Lotus Notes will remain available in a read-only reference mode through July 11, 2013, at which point it will be permanently retired. Instructions are being made available to anyone who needs to save emails or attachments from their Lotus Notes accounts. This six-month window will be your last opportunity to review the contents of your old email before it permanently rides off into the technology sunset.
For more specific information, documentation and training materials about Gmail and Google Apps for Education, please visit the All Things Gmail channel on the either Employee or Faculty Tab in the portal.
March 29, 2012
Reeher - Effective Project Management Yields Successful Resuts
On Thursday, March 29, 2012, Development and University Relations (DAUR) launched their Business Intelligence initiative, paving the way for a new era of data driven decisions at Fordham University.
Reeher is a platform for fundraising management in Higher Education, whose mission is “to help universities raise more money and spend less doing it”. It was selected by DAUR to be their business intelligence solution, providing a means for them to analyze fundraising patterns and run more effective campaigns.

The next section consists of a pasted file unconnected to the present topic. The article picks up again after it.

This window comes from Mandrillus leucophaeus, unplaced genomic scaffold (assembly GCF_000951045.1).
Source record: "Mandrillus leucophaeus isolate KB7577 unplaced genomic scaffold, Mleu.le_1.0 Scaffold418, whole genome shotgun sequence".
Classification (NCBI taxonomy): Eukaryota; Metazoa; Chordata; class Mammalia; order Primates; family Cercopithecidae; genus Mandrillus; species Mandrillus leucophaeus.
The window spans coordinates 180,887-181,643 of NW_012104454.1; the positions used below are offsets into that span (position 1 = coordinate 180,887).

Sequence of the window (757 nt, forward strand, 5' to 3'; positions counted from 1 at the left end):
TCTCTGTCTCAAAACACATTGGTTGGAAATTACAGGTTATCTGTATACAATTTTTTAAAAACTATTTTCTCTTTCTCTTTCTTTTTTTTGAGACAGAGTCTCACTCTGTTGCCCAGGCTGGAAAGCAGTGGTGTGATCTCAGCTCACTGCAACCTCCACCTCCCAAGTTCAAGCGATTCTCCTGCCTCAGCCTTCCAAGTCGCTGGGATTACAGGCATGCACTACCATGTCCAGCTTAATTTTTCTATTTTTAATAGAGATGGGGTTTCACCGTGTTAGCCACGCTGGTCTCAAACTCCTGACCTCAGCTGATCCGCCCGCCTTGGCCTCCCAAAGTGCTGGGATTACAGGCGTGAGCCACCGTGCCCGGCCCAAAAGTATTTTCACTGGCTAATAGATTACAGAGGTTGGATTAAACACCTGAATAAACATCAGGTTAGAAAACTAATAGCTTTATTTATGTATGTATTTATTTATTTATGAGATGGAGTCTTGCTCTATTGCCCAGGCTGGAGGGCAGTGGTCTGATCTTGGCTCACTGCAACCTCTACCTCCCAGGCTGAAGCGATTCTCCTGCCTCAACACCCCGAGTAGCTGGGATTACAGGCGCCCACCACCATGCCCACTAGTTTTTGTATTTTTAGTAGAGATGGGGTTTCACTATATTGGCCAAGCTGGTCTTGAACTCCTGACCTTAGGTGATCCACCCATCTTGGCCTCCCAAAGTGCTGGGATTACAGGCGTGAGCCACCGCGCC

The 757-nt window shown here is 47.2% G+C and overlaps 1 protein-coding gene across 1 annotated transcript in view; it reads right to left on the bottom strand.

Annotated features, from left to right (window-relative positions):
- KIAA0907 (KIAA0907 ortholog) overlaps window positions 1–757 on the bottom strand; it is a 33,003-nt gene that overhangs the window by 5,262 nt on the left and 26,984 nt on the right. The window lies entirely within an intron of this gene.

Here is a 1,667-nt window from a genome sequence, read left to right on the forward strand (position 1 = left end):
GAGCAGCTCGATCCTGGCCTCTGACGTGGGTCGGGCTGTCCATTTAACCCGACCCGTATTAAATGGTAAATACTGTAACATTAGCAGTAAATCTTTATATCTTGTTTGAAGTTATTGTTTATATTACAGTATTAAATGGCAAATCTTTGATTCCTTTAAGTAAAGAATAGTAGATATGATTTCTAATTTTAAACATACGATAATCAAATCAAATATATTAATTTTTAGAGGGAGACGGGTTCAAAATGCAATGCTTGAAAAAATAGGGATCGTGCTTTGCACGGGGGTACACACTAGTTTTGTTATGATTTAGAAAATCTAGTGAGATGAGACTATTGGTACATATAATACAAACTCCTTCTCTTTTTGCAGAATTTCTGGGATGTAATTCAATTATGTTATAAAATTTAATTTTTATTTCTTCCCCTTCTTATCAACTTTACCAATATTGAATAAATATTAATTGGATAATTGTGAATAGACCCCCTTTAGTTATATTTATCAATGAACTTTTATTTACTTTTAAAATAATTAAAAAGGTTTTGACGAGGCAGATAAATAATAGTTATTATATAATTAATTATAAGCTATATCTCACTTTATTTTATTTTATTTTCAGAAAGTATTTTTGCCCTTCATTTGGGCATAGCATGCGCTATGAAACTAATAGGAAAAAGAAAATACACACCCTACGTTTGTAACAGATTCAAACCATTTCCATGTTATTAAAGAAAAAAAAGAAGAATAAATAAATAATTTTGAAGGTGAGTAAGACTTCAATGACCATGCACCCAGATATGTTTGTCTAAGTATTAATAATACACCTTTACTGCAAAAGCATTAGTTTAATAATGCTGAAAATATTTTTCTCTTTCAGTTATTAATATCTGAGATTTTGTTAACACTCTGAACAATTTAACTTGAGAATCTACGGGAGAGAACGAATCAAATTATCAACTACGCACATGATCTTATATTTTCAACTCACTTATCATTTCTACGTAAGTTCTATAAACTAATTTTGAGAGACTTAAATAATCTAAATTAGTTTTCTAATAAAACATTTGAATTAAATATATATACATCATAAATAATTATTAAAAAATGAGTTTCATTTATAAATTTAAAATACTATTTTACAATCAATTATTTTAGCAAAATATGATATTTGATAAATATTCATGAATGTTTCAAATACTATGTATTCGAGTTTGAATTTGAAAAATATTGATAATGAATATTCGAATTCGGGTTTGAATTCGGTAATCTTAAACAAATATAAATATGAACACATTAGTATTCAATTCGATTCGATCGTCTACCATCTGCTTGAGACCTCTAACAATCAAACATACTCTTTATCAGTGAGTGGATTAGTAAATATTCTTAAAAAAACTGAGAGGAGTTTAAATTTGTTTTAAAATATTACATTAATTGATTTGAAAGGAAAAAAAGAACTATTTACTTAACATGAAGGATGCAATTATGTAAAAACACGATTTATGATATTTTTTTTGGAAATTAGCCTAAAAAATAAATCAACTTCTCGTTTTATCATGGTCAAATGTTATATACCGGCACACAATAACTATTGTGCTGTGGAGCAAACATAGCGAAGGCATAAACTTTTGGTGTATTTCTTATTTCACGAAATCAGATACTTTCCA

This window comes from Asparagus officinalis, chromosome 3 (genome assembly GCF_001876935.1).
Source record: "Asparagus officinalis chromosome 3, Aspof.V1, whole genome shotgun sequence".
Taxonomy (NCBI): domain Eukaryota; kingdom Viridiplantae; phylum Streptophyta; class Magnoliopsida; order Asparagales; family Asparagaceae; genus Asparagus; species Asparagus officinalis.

The implementation of Reeher marks a significant milestone for the mandate to develop effective project management skills as a core competency. Diligent project oversight will ensure that projects stay on scope, on budget and on time, resulting in a greater degree of project success. Since the Reeher application is hosted off-premise there were minimal technical resources required from Fordham IT. However, the leadership of DAUR decided to use the Fordham PMO (Project Management Organization) to develop the project plan using its established Project Management Framework. This decision was a key factor in the overwhelming success of this implementation.
As part of this model, the PMO provided the services of Adam Bergmann, an experienced project manager, to oversee various aspects of the project. His responsibilities included maintaining the currency of the project plan, managing the vendor relationship, reporting project status to the management team, driving team activities, and implementing tracking and communication tools. It should be noted that the DAUR team was entirely supportive of the project framework which in turn was a key to success.
As projects become increasingly complex, and require even more integration and collaboration with resources and initiatives in other areas of our organization, an experienced project manager, backed by the diverse resources of the Fordham PMO, is able to complement the task-oriented functions of the project plan with a high-level view of its strategic fit with overall University goals and objectives. This approach reduces project risk and ensures a greater level of success for all endeavors.
November 2011-March 2012
Workflow and Imaging - The Game-Changer